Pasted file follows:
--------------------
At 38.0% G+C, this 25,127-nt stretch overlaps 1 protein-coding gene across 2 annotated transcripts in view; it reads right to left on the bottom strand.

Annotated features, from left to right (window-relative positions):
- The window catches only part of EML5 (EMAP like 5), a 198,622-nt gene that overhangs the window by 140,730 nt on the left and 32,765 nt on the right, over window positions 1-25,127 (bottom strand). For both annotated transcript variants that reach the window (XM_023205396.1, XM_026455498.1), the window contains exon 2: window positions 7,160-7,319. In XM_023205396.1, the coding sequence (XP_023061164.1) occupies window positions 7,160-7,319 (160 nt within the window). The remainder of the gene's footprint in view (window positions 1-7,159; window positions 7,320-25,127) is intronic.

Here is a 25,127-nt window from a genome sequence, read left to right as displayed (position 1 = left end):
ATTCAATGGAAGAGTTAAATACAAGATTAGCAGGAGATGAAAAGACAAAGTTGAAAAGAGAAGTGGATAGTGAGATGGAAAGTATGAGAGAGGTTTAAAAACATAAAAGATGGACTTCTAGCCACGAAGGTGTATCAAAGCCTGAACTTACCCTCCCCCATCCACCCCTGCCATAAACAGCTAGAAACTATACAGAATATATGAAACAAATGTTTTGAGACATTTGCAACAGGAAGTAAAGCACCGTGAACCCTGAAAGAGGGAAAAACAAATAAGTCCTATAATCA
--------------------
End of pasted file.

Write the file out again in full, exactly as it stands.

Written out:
At 38.0% G+C, this 25,127-nt stretch overlaps 1 protein-coding gene across 2 annotated transcripts in view; it reads right to left on the bottom strand.

Annotated features, from left to right (window-relative positions):
- The window catches only part of EML5 (EMAP like 5), a 198,622-nt gene that overhangs the window by 140,730 nt on the left and 32,765 nt on the right, over window positions 1-25,127 (bottom strand). For both annotated transcript variants that reach the window (XM_023205396.1, XM_026455498.1), the window contains exon 2: window positions 7,160-7,319. In XM_023205396.1, the coding sequence (XP_023061164.1) occupies window positions 7,160-7,319 (160 nt within the window). The remainder of the gene's footprint in view (window positions 1-7,159; window positions 7,320-25,127) is intronic.

Here is a 25,127-nt window from a genome sequence, read left to right as displayed (position 1 = left end):
ATTCAATGGAAGAGTTAAATACAAGATTAGCAGGAGATGAAAAGACAAAGTTGAAAAGAGAAGTGGATAGTGAGATGGAAAGTATGAGAGAGGTTTAAAAACATAAAAGATGGACTTCTAGCCACGAAGGTGTATCAAAGCCTGAACTTACCCTCCCCCATCCACCCCTGCCATAAACAGCTAGAAACTATACAGAATATATGAAACAAATGTTTTGAGACATTTGCAACAGGAAGTAAAGCACCGTGAACCCTGAAAGAGGGAAAAACAAATAAGTCCTATAATCA